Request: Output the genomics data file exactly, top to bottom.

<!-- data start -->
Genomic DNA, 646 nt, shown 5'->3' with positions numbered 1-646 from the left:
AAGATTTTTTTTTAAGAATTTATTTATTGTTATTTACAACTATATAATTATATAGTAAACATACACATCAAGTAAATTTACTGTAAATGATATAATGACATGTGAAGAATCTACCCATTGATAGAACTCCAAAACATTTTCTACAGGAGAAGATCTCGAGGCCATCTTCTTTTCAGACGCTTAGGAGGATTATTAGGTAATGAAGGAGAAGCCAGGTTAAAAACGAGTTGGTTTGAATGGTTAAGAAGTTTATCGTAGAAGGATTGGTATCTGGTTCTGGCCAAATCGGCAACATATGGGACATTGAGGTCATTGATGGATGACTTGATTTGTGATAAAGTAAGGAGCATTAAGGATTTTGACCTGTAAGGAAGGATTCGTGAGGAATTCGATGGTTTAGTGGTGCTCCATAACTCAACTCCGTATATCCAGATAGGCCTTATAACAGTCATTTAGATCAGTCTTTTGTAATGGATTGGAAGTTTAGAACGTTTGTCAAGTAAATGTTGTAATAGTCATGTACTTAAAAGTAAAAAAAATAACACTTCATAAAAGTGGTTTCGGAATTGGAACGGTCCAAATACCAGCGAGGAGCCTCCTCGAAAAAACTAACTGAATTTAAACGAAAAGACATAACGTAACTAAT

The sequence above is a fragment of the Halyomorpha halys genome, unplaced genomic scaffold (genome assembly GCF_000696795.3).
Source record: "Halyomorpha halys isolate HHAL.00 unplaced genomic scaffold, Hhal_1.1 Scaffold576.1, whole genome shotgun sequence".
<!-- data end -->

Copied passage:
Genomic DNA, 646 nt, shown 5'->3' with positions numbered 1-646 from the left:
AAGATTTTTTTTTAAGAATTTATTTATTGTTATTTACAACTATATAATTATATAGTAAACATACACATCAAGTAAATTTACTGTAAATGATATAATGACATGTGAAGAATCTACCCATTGATAGAACTCCAAAACATTTTCTACAGGAGAAGATCTCGAGGCCATCTTCTTTTCAGACGCTTAGGAGGATTATTAGGTAATGAAGGAGAAGCCAGGTTAAAAACGAGTTGGTTTGAATGGTTAAGAAGTTTATCGTAGAAGGATTGGTATCTGGTTCTGGCCAAATCGGCAACATATGGGACATTGAGGTCATTGATGGATGACTTGATTTGTGATAAAGTAAGGAGCATTAAGGATTTTGACCTGTAAGGAAGGATTCGTGAGGAATTCGATGGTTTAGTGGTGCTCCATAACTCAACTCCGTATATCCAGATAGGCCTTATAACAGTCATTTAGATCAGTCTTTTGTAATGGATTGGAAGTTTAGAACGTTTGTCAAGTAAATGTTGTAATAGTCATGTACTTAAAAGTAAAAAAAATAACACTTCATAAAAGTGGTTTCGGAATTGGAACGGTCCAAATACCAGCGAGGAGCCTCCTCGAAAAAACTAACTGAATTTAAACGAAAAGACATAACGTAACTAAT

The sequence above is a fragment of the Halyomorpha halys genome, unplaced genomic scaffold (genome assembly GCF_000696795.3).
Source record: "Halyomorpha halys isolate HHAL.00 unplaced genomic scaffold, Hhal_1.1 Scaffold576.1, whole genome shotgun sequence".